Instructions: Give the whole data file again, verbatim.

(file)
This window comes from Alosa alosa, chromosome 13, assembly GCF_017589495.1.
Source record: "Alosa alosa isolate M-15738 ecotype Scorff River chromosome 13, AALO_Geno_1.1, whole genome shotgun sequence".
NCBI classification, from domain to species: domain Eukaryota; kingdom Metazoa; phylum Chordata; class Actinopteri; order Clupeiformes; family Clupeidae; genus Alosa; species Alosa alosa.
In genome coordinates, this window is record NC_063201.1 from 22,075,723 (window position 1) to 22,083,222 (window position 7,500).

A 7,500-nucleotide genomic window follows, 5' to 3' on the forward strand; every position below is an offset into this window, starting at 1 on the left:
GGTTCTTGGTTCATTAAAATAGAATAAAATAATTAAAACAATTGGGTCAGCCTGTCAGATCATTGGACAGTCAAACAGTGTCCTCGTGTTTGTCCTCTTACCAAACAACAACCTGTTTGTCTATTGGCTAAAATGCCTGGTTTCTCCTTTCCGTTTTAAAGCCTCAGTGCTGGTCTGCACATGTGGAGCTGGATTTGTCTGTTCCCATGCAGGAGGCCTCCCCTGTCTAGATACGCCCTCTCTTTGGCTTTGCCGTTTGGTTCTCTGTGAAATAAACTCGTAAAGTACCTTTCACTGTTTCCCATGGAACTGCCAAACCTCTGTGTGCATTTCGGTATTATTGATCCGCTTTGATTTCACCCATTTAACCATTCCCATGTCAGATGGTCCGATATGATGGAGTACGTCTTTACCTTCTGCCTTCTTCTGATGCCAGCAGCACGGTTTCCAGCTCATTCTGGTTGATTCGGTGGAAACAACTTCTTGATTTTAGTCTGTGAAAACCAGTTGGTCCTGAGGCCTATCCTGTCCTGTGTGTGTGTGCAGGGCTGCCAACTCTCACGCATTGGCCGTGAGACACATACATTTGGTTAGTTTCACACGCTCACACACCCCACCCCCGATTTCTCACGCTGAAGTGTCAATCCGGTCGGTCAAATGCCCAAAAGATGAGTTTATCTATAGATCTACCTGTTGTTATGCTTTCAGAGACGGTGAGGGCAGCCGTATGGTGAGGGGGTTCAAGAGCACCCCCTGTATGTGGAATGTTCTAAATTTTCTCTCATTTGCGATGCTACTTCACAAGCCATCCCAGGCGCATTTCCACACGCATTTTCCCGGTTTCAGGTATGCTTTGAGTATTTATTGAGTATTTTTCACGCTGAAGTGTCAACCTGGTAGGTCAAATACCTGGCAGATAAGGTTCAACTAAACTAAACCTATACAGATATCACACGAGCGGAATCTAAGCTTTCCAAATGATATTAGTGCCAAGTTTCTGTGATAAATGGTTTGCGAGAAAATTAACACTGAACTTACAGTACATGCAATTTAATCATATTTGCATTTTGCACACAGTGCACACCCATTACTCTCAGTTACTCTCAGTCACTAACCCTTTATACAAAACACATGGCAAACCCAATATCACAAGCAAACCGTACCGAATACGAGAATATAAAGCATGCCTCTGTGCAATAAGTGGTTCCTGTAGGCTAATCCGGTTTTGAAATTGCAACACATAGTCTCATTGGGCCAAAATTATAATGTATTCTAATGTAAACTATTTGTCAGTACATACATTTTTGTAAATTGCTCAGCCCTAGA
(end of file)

This window comes from Alosa alosa, chromosome 13, assembly GCF_017589495.1.
Source record: "Alosa alosa isolate M-15738 ecotype Scorff River chromosome 13, AALO_Geno_1.1, whole genome shotgun sequence".
NCBI classification, from domain to species: domain Eukaryota; kingdom Metazoa; phylum Chordata; class Actinopteri; order Clupeiformes; family Clupeidae; genus Alosa; species Alosa alosa.
In genome coordinates, this window is record NC_063201.1 from 22,075,723 (window position 1) to 22,083,222 (window position 7,500).

A 7,500-nucleotide genomic window follows, 5' to 3' on the forward strand; every position below is an offset into this window, starting at 1 on the left:
GGTTCTTGGTTCATTAAAATAGAATAAAATAATTAAAACAATTGGGTCAGCCTGTCAGATCATTGGACAGTCAAACAGTGTCCTCGTGTTTGTCCTCTTACCAAACAACAACCTGTTTGTCTATTGGCTAAAATGCCTGGTTTCTCCTTTCCGTTTTAAAGCCTCAGTGCTGGTCTGCACATGTGGAGCTGGATTTGTCTGTTCCCATGCAGGAGGCCTCCCCTGTCTAGATACGCCCTCTCTTTGGCTTTGCCGTTTGGTTCTCTGTGAAATAAACTCGTAAAGTACCTTTCACTGTTTCCCATGGAACTGCCAAACCTCTGTGTGCATTTCGGTATTATTGATCCGCTTTGATTTCACCCATTTAACCATTCCCATGTCAGATGGTCCGATATGATGGAGTACGTCTTTACCTTCTGCCTTCTTCTGATGCCAGCAGCACGGTTTCCAGCTCATTCTGGTTGATTCGGTGGAAACAACTTCTTGATTTTAGTCTGTGAAAACCAGTTGGTCCTGAGGCCTATCCTGTCCTGTGTGTGTGTGCAGGGCTGCCAACTCTCACGCATTGGCCGTGAGACACATACATTTGGTTAGTTTCACACGCTCACACACCCCACCCCCGATTTCTCACGCTGAAGTGTCAATCCGGTCGGTCAAATGCCCAAAAGATGAGTTTATCTATAGATCTACCTGTTGTTATGCTTTCAGAGACGGTGAGGGCAGCCGTATGGTGAGGGGGTTCAAGAGCACCCCCTGTATGTGGAATGTTCTAAATTTTCTCTCATTTGCGATGCTACTTCACAAGCCATCCCAGGCGCATTTCCACACGCATTTTCCCGGTTTCAGGTATGCTTTGAGTATTTATTGAGTATTTTTCACGCTGAAGTGTCAACCTGGTAGGTCAAATACCTGGCAGATAAGGTTCAACTAAACTAAACCTATACAGATATCACACGAGCGGAATCTAAGCTTTCCAAATGATATTAGTGCCAAGTTTCTGTGATAAATGGTTTGCGAGAAAATTAACACTGAACTTACAGTACATGCAATTTAATCATATTTGCATTTTGCACACAGTGCACACCCATTACTCTCAGTTACTCTCAGTCACTAACCCTTTATACAAAACACATGGCAAACCCAATATCACAAGCAAACCGTACCGAATACGAGAATATAAAGCATGCCTCTGTGCAATAAGTGGTTCCTGTAGGCTAATCCGGTTTTGAAATTGCAACACATAGTCTCATTGGGCCAAAATTATAATGTATTCTAATGTAAACTATTTGTCAGTACATACATTTTTGTAAATTGCTCAGCCCTAGA